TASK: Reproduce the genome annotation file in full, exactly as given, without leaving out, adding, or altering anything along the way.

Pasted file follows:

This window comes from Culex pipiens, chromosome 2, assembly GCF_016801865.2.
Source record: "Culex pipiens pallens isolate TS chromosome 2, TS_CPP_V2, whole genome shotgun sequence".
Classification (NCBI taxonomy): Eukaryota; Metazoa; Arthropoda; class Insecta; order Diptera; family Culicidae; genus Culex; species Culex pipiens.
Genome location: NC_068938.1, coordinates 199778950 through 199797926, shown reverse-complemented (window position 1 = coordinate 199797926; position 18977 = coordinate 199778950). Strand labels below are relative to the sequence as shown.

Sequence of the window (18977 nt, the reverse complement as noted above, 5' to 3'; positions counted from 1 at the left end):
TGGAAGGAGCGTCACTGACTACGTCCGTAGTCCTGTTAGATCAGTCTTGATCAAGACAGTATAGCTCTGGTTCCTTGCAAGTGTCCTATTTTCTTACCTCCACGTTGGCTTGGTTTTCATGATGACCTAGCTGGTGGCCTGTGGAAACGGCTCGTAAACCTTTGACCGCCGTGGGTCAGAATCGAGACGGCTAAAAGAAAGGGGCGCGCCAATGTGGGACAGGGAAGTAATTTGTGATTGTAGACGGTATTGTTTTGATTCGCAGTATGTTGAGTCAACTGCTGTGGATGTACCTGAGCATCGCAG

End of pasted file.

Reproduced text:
This window comes from Culex pipiens, chromosome 2, assembly GCF_016801865.2.
Source record: "Culex pipiens pallens isolate TS chromosome 2, TS_CPP_V2, whole genome shotgun sequence".
Classification (NCBI taxonomy): Eukaryota; Metazoa; Arthropoda; class Insecta; order Diptera; family Culicidae; genus Culex; species Culex pipiens.
Genome location: NC_068938.1, coordinates 199778950 through 199797926, shown reverse-complemented (window position 1 = coordinate 199797926; position 18977 = coordinate 199778950). Strand labels below are relative to the sequence as shown.

Sequence of the window (18977 nt, the reverse complement as noted above, 5' to 3'; positions counted from 1 at the left end):
TGGAAGGAGCGTCACTGACTACGTCCGTAGTCCTGTTAGATCAGTCTTGATCAAGACAGTATAGCTCTGGTTCCTTGCAAGTGTCCTATTTTCTTACCTCCACGTTGGCTTGGTTTTCATGATGACCTAGCTGGTGGCCTGTGGAAACGGCTCGTAAACCTTTGACCGCCGTGGGTCAGAATCGAGACGGCTAAAAGAAAGGGGCGCGCCAATGTGGGACAGGGAAGTAATTTGTGATTGTAGACGGTATTGTTTTGATTCGCAGTATGTTGAGTCAACTGCTGTGGATGTACCTGAGCATCGCAG